Thriving at 25

taylor-01326

It’s March 1st, 2018, and I’m officially 25! That feels weird to say. March 1st always seems so far away until it’s February 27th; and in a blink, I’m another year older. I usually don’t make a big deal out of my birthday. Truthfully, I’m usually adamant about celebrating in silence with those closest to me, but this year has me a bit confused.

I see people making big deals out of joining the Quarter Century Club. Admittedly, some small part of me wants to use this “milestone” birthday to celebrate myself, yet I won’t.  The closest I’m getting to an extravagant self-celebration is brewery hopping and having a casual brunch at R.House with my friends, co-workers, and Instagram family. 

It’s funny though – those asking “How old are you going to be?” often guess my age but remark that I carry myself beyond the 2-5 label I possess. That, that is the reason for this post. I wanted to open up and talk about the life behind Stylishly Taylored a little more with you all.

Regardless of whether you follow my life on here or on Instagram, you only get snapshots of my life, more specifically the past 3 years. I don’t attempt to hide the extraneous details from you, but I don’t always get the opportunity to share them either. So instead of a lavish dinner, shopping spree, or night out on the town, I’ve decided to celebrate myself, and this year’s milestone, through this post.

taylor-01351

At 25, I’ve lived a lot of life. I’ve been the only child of a messy divorce, the daughter of two parents who abused alcohol, and the caretaker for a manic depressive, unemployed mother. I’ve seen adults act like children while being a child forced to act like an adult. I’ve been lucky enough to fall madly in love through the chaos – and I’ve been humbled through heartbreak.

At 25, I’ve also become a first-generation college student. I’ve graduated early from the Honors Program at RIT with magna cum laude distinction. I’ve been President of the Zeta Tau Alpha – Iota Psi chapter and a Summer Undergraduate Research Fellow with the Mayo Clinic. And I currently work at the Johns Hopkins Institute of Genetic Medicine researching the molecular genetics of cystic fibrosis. 

I’m thankful for the experiences, both the challenges and successes. More importantly, I’m thankful for the perspective these experiences have provided me over the 25 years.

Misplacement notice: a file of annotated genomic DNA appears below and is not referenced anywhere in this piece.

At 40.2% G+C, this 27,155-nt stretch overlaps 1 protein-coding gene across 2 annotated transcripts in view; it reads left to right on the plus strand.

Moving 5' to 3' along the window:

At 18 years old, if you asked me where I would be at 25, I would’ve confidently told you “Engaged and in medical school.” Flash forward to today, March 1st, 2018: I’m very single, medical school is no longer an aspiration, I’ve only begun to apply to graduate schools, and I run a business/brand in my free time.

If you’ve read the bio on my homepage, you will come across two very important sentences: 1) “I believe in tailoring my experiences to create a fulfilling life” and 2) “In turn, I hope I can inspire you to curate your life with fulfilling experiences, both big and small.” 

One of the most powerful things we get in this life is enlightenment; to be enlightened is to exist in a state of greater understanding, a hyperawareness of subjects or situations. From multiple perspectives. Amidst it all, enlightenment relies on a greater understanding of S E L F. This is where my mind lives, in a world of self-awareness. The phrase “mature for your age” has made it into our every day vernacular, but to be blunt, I hate it. In my experience, there exists no age-to-maturity standard.

“Pain, pleasure and death are no more than a process for existence. The revolutionary struggle in this process is a doorway open to intelligence.” – Frida Kahlo

I usually think that when someone calls me “mature for my age” they’re referring to my awareness of the world around me – people, perspectives, and my personal priorities. Some people acquire awareness of these things at an earlier age than others, yet some never acquire it at all.

Why is that though? Because it is experience that brings enlightenment, not age. If you ask me, we do not become enlightened through the experience itself, but rather our processing of our involvement in that experience. What was our role? What was within/out of our control? Do we take blame or are we relieved by the lack of decision-making? Did the outcome align with what we wanted?

Life has this amazing way of going completely off-course for those of us who understand our priorities and trust the process; and to have that understanding at age 25 is a blessing and a curse. I’ve experienced a spectrum of highs and lows – emotionally, mentally, financially. Some were out of my control, some were within. Many have made me question my worth and abilities. But upon reflection, I have never let them define me. 

Marianne Williamson said it best when she said “Maturity includes the recognition that no one is going to see anything in us that we don’t see in ourselves. Stop waiting for a producer. Produce yourself.” Every interaction, every opportunity, every decision provided me an opportunity for enlightenment and productivity. I am proud of the perspective my experiences have generated, and I’m thankful to have produced a fulfilling life of which I am proud from these experiences. And I look forward to sharing it, honestly and openly, in the years to come.

Happy birthday to me!

Xo,

tlogo copy

2 thoughts on “Thriving at 25

Leave a Reply

Fill in your details below or click an icon to log in:

WordPress.com Logo

You are commenting using your WordPress.com account. Log Out /  Change )

Google+ photo

You are commenting using your Google+ account. Log Out /  Change )

Twitter picture

You are commenting using your Twitter account. Log Out /  Change )

Facebook photo

You are commenting using your Facebook account. Log Out /  Change )

Connecting to %s